Archive for September, 2010

Last Performance: Kings of New York

Thursday, September 30th, 2010

Rocking, House, Poppin’ and Breakin’ Battles. The last Kings of New York is happening on Sunday, November 7th at St. Mark’s Church at East 10th Street and Second Avenue. Doors open at 7pm. Battles Start at 9 pm SHARP. Admissions $15, and if you have a camera, $20. View a trailer of Kings of New York 7 on YouTube.

From Team KNY: “We thank you for all the support you’ve given us through out the years. We are taking a break for now. Please join us on Facebook or email us at Peace, Team KNY.”

UN Denies Astrophysicist Will Be First Contact For ETs

Monday, September 27th, 2010

The story which originated in the Sunday Times and soon spread around that world, has been denied.

Malaysian astrophysicist Mazian Othman has officially denied media reports that she was selected by the UN to represent earthlings in their future dealings with aliens.

“It sounds really cool,” Othman told The Guardian, “but I have to deny it.”

via The Guardian

UN Chooses Malaysian Astrophysicist To Be First Contact With Aliens

Monday, September 27th, 2010

Astrophysicist Mazian Othman, photo via Wikipedia

The United Nations is set to appoint astrophysicist Mazian Othman as Earth’s first alien contact. Othman is currently the head of The United Nations Office for Outer Space Affairs. (UNOOSA)

UNOOSA is the United Nations office responsible for promoting international cooperation in the peaceful uses for outer space.

The UNOOSA conducts international workshops, training courses and pilot projects on topics that include remote sensing, satellite navigation, satellite meteorology, tele-education and basic space sciences for the benefit of developing nations.

It also maintains a 24-hour hotline as the United Nations focal point for satellite imagery request during disasters and manages the United Nations Platform for Space-based Information for Disaster Management and Emergency Response. (UN-SPIDER)

UNOOSA prepares and distributes reports, studies and publications on various fields of space science and publication on various fields of space and technology application and international space law. Documents and reports are available in all official languages of the United Nations through the UNOOSA website.

UNOOSA is located at the United Nations office at Vienna, Austria.

via New York Post

Plan C: Secret Mission to Chernobyl

Wednesday, September 22nd, 2010

Image via Plan C

In the Summer 2010 a group of six artists who barely knew each other embarked on a journey to Chernobyl, to develop a secretive Plan C. They came from different parts of Europe and the US, and met-up at a random apartment in the suburbs of Kyev, Ukraine.  The one thing they had in common: an obsession for Tarkovsky’s 1979 movie Stalker.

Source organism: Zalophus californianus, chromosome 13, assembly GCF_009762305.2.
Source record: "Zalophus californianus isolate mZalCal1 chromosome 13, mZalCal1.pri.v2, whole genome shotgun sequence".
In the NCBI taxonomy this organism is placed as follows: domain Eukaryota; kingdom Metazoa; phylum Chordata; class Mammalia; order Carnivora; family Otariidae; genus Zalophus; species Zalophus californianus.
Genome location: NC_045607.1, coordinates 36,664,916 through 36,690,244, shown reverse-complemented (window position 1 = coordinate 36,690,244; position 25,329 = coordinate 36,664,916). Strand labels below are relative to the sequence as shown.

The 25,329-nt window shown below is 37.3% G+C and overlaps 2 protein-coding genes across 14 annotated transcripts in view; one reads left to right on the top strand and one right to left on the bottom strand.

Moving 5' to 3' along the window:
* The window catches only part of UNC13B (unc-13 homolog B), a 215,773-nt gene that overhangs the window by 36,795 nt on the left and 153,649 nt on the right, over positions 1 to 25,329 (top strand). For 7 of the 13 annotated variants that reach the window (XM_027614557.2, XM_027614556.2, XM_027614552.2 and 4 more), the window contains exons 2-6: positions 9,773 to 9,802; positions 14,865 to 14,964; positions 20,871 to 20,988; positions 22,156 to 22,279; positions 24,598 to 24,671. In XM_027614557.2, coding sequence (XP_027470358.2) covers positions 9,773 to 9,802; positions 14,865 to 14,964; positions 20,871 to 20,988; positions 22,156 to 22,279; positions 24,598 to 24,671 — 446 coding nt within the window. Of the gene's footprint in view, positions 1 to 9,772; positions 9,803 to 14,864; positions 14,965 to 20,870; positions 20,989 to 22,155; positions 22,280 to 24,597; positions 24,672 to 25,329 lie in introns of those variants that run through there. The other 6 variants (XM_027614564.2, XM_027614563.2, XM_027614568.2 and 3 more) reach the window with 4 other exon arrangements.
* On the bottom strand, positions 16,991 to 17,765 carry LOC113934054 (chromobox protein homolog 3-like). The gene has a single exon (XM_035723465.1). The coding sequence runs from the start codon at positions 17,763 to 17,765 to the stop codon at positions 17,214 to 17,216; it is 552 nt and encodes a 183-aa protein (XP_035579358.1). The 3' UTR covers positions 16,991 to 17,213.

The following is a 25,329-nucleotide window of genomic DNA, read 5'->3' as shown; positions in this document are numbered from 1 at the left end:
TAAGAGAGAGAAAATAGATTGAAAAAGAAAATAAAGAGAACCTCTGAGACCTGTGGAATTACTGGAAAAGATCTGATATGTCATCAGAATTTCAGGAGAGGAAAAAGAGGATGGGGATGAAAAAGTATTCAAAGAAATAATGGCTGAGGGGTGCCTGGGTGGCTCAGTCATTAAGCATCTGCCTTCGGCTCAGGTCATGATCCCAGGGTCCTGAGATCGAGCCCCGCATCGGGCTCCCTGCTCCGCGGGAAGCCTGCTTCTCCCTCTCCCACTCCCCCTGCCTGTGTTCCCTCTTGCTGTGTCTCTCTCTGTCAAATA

The Chernobyl Zone of Alienation Administration—responsible for the protection of this highly radioactive area—issued the group’s authorization which included: Ryan Doyle, “The Machine Artist”; Eve and Franco Mattes aka 0100101110101101.ORG, “The Conspirators”; Jeff Stark, “The Organizer”; Todd Chandler, “The Director”; Tod Seelle, “The Photographer”; and Steve Valdez, “The Fabricator.”

While details on the mission remain sealed, images can be viewed at Plan C.

UN Summit: September 20-22, NYC

Thursday, September 16th, 2010

Photo via UN Central African Republic

World leaders will convene to monitor the Millennium Development Goals on September 20 in New York.  With only five years left until the 2015 deadline to achieve the Millennium Development Goals, UN Secretary-GeneralBan Ki-moon has called on world leaders to attend.

“The summit will be a crucially important opportunity to redouble our efforts to meet the Goals,” he said, referring to the target to slash poverty, hunger, disease, maternal and child deaths by 2015.

Currently, progress to reduce the proportion of people who are undernourished has been a challenge. Hunger spiked in 2009 due to higher food prices and reduced employment and incomes.

To read more, download the United Nations Official Document.

via UN Blog

Grow Your Vegetables in a Box

Tuesday, September 14th, 2010

Photo of Aeroponic Roots via KurzweilAI

The notion of grow local, buy local is becoming more of a reality for megacities, as a project called “Food for Cities” recently demonstrated that we will be able to grow all our vegetables in a box barely larger than a refrigerator.

The project was a result of a Singularity University challenge to come up with solutions that can positively affect the lives of a billion people. Taking into account the various constraints within the current system of food production, team members Derek Jacoby and Maggie Jack focused on the centralized nature of current food production.

What they were up against: Today, in good growing conditions, it takes an estimated 16 square feet of garden space to provide just a single person with vegetables — and that’s more than exists in most city environments. Drawing on the controlled-agriculture experience of their advisors, they determined that the best technique to personalize food production without the use of large tracts of farmland was aeroponics. Aeroponics is different than hydroponics,where the roots of the plant rest in a liquid nutrient bath. With aeroponics, the nutrient solution is vaporized into a fine mist. Aeroponic gardens can save 90% of the water used in a conventional garden, and the growth rate can be 25% higher than in soil gardens.